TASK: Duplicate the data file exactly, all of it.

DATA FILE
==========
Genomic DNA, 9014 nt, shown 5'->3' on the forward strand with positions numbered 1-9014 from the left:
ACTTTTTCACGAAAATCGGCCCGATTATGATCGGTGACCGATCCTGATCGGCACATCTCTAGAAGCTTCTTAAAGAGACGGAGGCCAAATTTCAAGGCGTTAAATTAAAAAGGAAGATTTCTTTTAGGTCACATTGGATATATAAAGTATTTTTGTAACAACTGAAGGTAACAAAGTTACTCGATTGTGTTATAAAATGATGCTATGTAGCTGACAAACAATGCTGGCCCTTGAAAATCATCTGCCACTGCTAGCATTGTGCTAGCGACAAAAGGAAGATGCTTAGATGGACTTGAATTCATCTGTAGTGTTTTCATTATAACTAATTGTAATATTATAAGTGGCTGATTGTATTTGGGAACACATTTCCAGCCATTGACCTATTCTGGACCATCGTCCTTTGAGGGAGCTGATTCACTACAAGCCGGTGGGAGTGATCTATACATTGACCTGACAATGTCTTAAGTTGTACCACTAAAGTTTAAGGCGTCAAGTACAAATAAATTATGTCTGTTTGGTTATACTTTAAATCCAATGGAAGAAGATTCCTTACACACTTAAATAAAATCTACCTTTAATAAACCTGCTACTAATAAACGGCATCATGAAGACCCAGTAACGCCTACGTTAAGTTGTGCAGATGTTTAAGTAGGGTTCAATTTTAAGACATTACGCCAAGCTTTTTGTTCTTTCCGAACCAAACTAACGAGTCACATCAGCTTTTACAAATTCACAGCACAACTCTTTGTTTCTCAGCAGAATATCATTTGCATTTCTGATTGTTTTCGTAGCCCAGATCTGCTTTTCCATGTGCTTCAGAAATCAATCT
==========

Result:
Genomic DNA, 9014 nt, shown 5'->3' on the forward strand with positions numbered 1-9014 from the left:
ACTTTTTCACGAAAATCGGCCCGATTATGATCGGTGACCGATCCTGATCGGCACATCTCTAGAAGCTTCTTAAAGAGACGGAGGCCAAATTTCAAGGCGTTAAATTAAAAAGGAAGATTTCTTTTAGGTCACATTGGATATATAAAGTATTTTTGTAACAACTGAAGGTAACAAAGTTACTCGATTGTGTTATAAAATGATGCTATGTAGCTGACAAACAATGCTGGCCCTTGAAAATCATCTGCCACTGCTAGCATTGTGCTAGCGACAAAAGGAAGATGCTTAGATGGACTTGAATTCATCTGTAGTGTTTTCATTATAACTAATTGTAATATTATAAGTGGCTGATTGTATTTGGGAACACATTTCCAGCCATTGACCTATTCTGGACCATCGTCCTTTGAGGGAGCTGATTCACTACAAGCCGGTGGGAGTGATCTATACATTGACCTGACAATGTCTTAAGTTGTACCACTAAAGTTTAAGGCGTCAAGTACAAATAAATTATGTCTGTTTGGTTATACTTTAAATCCAATGGAAGAAGATTCCTTACACACTTAAATAAAATCTACCTTTAATAAACCTGCTACTAATAAACGGCATCATGAAGACCCAGTAACGCCTACGTTAAGTTGTGCAGATGTTTAAGTAGGGTTCAATTTTAAGACATTACGCCAAGCTTTTTGTTCTTTCCGAACCAAACTAACGAGTCACATCAGCTTTTACAAATTCACAGCACAACTCTTTGTTTCTCAGCAGAATATCATTTGCATTTCTGATTGTTTTCGTAGCCCAGATCTGCTTTTCCATGTGCTTCAGAAATCAATCT